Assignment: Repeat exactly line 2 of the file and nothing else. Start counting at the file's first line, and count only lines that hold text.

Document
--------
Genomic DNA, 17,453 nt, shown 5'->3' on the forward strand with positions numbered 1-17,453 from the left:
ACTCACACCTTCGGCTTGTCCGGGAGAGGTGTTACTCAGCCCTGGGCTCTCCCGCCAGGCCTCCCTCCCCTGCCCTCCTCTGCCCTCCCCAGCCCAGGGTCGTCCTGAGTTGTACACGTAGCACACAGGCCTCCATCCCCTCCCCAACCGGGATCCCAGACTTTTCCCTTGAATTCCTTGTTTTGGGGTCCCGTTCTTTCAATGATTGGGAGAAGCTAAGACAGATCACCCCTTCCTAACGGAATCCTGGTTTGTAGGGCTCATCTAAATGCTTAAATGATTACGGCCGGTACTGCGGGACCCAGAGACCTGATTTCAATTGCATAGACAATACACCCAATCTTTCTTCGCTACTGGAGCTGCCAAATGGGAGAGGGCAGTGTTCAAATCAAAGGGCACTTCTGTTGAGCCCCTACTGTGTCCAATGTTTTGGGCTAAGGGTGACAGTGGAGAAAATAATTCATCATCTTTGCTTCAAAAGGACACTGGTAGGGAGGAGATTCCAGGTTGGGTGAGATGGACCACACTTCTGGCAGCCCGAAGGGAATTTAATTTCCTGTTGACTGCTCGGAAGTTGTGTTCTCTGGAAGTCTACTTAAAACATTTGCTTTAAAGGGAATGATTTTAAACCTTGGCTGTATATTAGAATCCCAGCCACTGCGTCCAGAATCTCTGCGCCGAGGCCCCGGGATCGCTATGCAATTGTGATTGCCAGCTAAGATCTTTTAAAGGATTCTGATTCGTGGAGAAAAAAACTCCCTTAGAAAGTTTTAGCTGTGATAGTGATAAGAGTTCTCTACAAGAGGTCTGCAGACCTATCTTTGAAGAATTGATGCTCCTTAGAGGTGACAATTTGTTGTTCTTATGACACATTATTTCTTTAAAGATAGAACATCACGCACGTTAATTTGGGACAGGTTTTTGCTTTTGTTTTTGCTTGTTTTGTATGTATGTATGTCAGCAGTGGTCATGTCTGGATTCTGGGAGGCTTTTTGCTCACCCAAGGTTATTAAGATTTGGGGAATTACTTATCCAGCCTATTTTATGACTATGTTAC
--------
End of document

ACTCACACCTTCGGCTTGTCCGGGAGAGGTGTTACTCAGCCCTGGGCTCTCCCGCCAGGCCTCCCTCCCCTGCCCTCCTCTGCCCTCCCCAGCCCAGGGTCGTCCTGAGTTGTACACGTAGCACACAGGCCTCCATCCCCTCCCCAACCGGGATCCCAGACTTTTCCCTTGAATTCCTTGTTTTGGGGTCCCGTTCTTTCAATGATTGGGAGAAGCTAAGACAGATCACCCCTTCCTAACGGAATCCTGGTTTGTAGGGCTCATCTAAATGCTTAAATGATTACGGCCGGTACTGCGGGACCCAGAGACCTGATTTCAATTGCATAGACAATACACCCAATCTTTCTTCGCTACTGGAGCTGCCAAATGGGAGAGGGCAGTGTTCAAATCAAAGGGCACTTCTGTTGAGCCCCTACTGTGTCCAATGTTTTGGGCTAAGGGTGACAGTGGAGAAAATAATTCATCATCTTTGCTTCAAAAGGACACTGGTAGGGAGGAGATTCCAGGTTGGGTGAGATGGACCACACTTCTGGCAGCCCGAAGGGAATTTAATTTCCTGTTGACTGCTCGGAAGTTGTGTTCTCTGGAAGTCTACTTAAAACATTTGCTTTAAAGGGAATGATTTTAAACCTTGGCTGTATATTAGAATCCCAGCCACTGCGTCCAGAATCTCTGCGCCGAGGCCCCGGGATCGCTATGCAATTGTGATTGCCAGCTAAGATCTTTTAAAGGATTCTGATTCGTGGAGAAAAAAACTCCCTTAGAAAGTTTTAGCTGTGATAGTGATAAGAGTTCTCTACAAGAGGTCTGCAGACCTATCTTTGAAGAATTGATGCTCCTTAGAGGTGACAATTTGTTGTTCTTATGACACATTATTTCTTTAAAGATAGAACATCACGCACGTTAATTTGGGACAGGTTTTTGCTTTTGTTTTTGCTTGTTTTGTATGTATGTATGTCAGCAGTGGTCATGTCTGGATTCTGGGAGGCTTTTTGCTCACCCAAGGTTATTAAGATTTGGGGAATTACTTATCCAGCCTATTTTATGACTATGTTAC